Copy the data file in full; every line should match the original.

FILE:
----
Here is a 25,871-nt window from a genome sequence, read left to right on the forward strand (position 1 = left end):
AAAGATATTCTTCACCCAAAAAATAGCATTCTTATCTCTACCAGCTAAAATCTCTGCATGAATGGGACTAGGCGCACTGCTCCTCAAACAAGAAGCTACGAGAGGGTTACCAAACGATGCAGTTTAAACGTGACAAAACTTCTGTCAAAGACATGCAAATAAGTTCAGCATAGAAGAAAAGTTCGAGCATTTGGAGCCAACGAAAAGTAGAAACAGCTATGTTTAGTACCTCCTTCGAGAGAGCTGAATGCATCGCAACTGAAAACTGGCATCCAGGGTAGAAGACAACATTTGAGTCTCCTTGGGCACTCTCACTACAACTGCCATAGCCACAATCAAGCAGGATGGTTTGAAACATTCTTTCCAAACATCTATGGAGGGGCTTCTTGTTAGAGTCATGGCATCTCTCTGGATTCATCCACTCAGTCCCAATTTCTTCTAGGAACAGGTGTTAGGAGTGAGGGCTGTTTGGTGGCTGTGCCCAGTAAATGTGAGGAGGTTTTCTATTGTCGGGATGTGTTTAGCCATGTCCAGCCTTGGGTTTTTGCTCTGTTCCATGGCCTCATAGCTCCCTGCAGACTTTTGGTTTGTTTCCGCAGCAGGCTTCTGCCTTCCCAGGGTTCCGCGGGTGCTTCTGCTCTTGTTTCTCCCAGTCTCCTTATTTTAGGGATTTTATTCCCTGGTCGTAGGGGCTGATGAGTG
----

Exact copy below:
Here is a 25,871-nt window from a genome sequence, read left to right on the forward strand (position 1 = left end):
AAAGATATTCTTCACCCAAAAAATAGCATTCTTATCTCTACCAGCTAAAATCTCTGCATGAATGGGACTAGGCGCACTGCTCCTCAAACAAGAAGCTACGAGAGGGTTACCAAACGATGCAGTTTAAACGTGACAAAACTTCTGTCAAAGACATGCAAATAAGTTCAGCATAGAAGAAAAGTTCGAGCATTTGGAGCCAACGAAAAGTAGAAACAGCTATGTTTAGTACCTCCTTCGAGAGAGCTGAATGCATCGCAACTGAAAACTGGCATCCAGGGTAGAAGACAACATTTGAGTCTCCTTGGGCACTCTCACTACAACTGCCATAGCCACAATCAAGCAGGATGGTTTGAAACATTCTTTCCAAACATCTATGGAGGGGCTTCTTGTTAGAGTCATGGCATCTCTCTGGATTCATCCACTCAGTCCCAATTTCTTCTAGGAACAGGTGTTAGGAGTGAGGGCTGTTTGGTGGCTGTGCCCAGTAAATGTGAGGAGGTTTTCTATTGTCGGGATGTGTTTAGCCATGTCCAGCCTTGGGTTTTTGCTCTGTTCCATGGCCTCATAGCTCCCTGCAGACTTTTGGTTTGTTTCCGCAGCAGGCTTCTGCCTTCCCAGGGTTCCGCGGGTGCTTCTGCTCTTGTTTCTCCCAGTCTCCTTATTTTAGGGATTTTATTCCCTGGTCGTAGGGGCTGATGAGTG